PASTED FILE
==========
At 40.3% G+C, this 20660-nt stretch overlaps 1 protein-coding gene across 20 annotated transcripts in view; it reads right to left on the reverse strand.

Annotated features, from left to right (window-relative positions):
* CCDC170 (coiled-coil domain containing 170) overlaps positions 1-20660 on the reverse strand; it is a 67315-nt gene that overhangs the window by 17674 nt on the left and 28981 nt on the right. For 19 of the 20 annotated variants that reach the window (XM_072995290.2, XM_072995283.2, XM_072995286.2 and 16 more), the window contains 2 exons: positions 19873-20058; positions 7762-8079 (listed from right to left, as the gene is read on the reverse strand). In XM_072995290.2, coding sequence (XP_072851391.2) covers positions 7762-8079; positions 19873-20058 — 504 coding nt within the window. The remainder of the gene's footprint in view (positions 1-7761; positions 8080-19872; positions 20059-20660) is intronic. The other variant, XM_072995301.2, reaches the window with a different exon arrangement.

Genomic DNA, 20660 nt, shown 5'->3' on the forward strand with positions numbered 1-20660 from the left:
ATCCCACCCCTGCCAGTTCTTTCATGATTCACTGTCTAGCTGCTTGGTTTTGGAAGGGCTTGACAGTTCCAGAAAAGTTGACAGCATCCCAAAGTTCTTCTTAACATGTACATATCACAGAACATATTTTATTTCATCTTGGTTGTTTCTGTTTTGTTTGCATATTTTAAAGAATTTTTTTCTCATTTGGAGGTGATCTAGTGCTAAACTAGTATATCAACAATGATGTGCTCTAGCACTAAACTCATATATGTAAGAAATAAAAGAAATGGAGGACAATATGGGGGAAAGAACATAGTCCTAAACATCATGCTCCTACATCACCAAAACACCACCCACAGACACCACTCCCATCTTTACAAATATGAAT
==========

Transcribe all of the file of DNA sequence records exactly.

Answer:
At 40.3% G+C, this 20660-nt stretch overlaps 1 protein-coding gene across 20 annotated transcripts in view; it reads right to left on the reverse strand.

Annotated features, from left to right (window-relative positions):
* CCDC170 (coiled-coil domain containing 170) overlaps positions 1-20660 on the reverse strand; it is a 67315-nt gene that overhangs the window by 17674 nt on the left and 28981 nt on the right. For 19 of the 20 annotated variants that reach the window (XM_072995290.2, XM_072995283.2, XM_072995286.2 and 16 more), the window contains 2 exons: positions 19873-20058; positions 7762-8079 (listed from right to left, as the gene is read on the reverse strand). In XM_072995290.2, coding sequence (XP_072851391.2) covers positions 7762-8079; positions 19873-20058 — 504 coding nt within the window. The remainder of the gene's footprint in view (positions 1-7761; positions 8080-19872; positions 20059-20660) is intronic. The other variant, XM_072995301.2, reaches the window with a different exon arrangement.

Genomic DNA, 20660 nt, shown 5'->3' on the forward strand with positions numbered 1-20660 from the left:
ATCCCACCCCTGCCAGTTCTTTCATGATTCACTGTCTAGCTGCTTGGTTTTGGAAGGGCTTGACAGTTCCAGAAAAGTTGACAGCATCCCAAAGTTCTTCTTAACATGTACATATCACAGAACATATTTTATTTCATCTTGGTTGTTTCTGTTTTGTTTGCATATTTTAAAGAATTTTTTTCTCATTTGGAGGTGATCTAGTGCTAAACTAGTATATCAACAATGATGTGCTCTAGCACTAAACTCATATATGTAAGAAATAAAAGAAATGGAGGACAATATGGGGGAAAGAACATAGTCCTAAACATCATGCTCCTACATCACCAAAACACCACCCACAGACACCACTCCCATCTTTACAAATATGAAT